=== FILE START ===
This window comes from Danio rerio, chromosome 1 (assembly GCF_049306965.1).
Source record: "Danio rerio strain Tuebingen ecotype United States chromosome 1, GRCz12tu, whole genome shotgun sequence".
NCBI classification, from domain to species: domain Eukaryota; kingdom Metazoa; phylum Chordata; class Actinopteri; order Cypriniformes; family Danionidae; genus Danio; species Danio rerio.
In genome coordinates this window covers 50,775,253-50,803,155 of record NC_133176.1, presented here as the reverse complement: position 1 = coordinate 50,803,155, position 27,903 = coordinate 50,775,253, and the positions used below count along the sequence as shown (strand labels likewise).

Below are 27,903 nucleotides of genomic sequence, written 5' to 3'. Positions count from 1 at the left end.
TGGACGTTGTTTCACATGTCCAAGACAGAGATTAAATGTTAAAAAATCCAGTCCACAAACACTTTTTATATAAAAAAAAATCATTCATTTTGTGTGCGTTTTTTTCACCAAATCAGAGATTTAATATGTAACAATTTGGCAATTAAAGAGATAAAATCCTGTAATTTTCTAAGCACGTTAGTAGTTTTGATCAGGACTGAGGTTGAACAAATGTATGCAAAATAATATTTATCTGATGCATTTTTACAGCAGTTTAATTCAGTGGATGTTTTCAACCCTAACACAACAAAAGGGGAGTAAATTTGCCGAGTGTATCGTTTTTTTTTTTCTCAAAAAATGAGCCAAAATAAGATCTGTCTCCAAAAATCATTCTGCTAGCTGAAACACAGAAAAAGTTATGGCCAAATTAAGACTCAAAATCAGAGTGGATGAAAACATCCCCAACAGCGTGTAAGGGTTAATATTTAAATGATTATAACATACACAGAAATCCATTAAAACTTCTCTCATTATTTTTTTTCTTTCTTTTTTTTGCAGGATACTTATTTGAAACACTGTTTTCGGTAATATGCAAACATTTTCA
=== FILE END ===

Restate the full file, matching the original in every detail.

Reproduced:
This window comes from Danio rerio, chromosome 1 (assembly GCF_049306965.1).
Source record: "Danio rerio strain Tuebingen ecotype United States chromosome 1, GRCz12tu, whole genome shotgun sequence".
NCBI classification, from domain to species: domain Eukaryota; kingdom Metazoa; phylum Chordata; class Actinopteri; order Cypriniformes; family Danionidae; genus Danio; species Danio rerio.
In genome coordinates this window covers 50,775,253-50,803,155 of record NC_133176.1, presented here as the reverse complement: position 1 = coordinate 50,803,155, position 27,903 = coordinate 50,775,253, and the positions used below count along the sequence as shown (strand labels likewise).

Below are 27,903 nucleotides of genomic sequence, written 5' to 3'. Positions count from 1 at the left end.
TGGACGTTGTTTCACATGTCCAAGACAGAGATTAAATGTTAAAAAATCCAGTCCACAAACACTTTTTATATAAAAAAAAATCATTCATTTTGTGTGCGTTTTTTTCACCAAATCAGAGATTTAATATGTAACAATTTGGCAATTAAAGAGATAAAATCCTGTAATTTTCTAAGCACGTTAGTAGTTTTGATCAGGACTGAGGTTGAACAAATGTATGCAAAATAATATTTATCTGATGCATTTTTACAGCAGTTTAATTCAGTGGATGTTTTCAACCCTAACACAACAAAAGGGGAGTAAATTTGCCGAGTGTATCGTTTTTTTTTTTCTCAAAAAATGAGCCAAAATAAGATCTGTCTCCAAAAATCATTCTGCTAGCTGAAACACAGAAAAAGTTATGGCCAAATTAAGACTCAAAATCAGAGTGGATGAAAACATCCCCAACAGCGTGTAAGGGTTAATATTTAAATGATTATAACATACACAGAAATCCATTAAAACTTCTCTCATTATTTTTTTTCTTTCTTTTTTTTGCAGGATACTTATTTGAAACACTGTTTTCGGTAATATGCAAACATTTTCA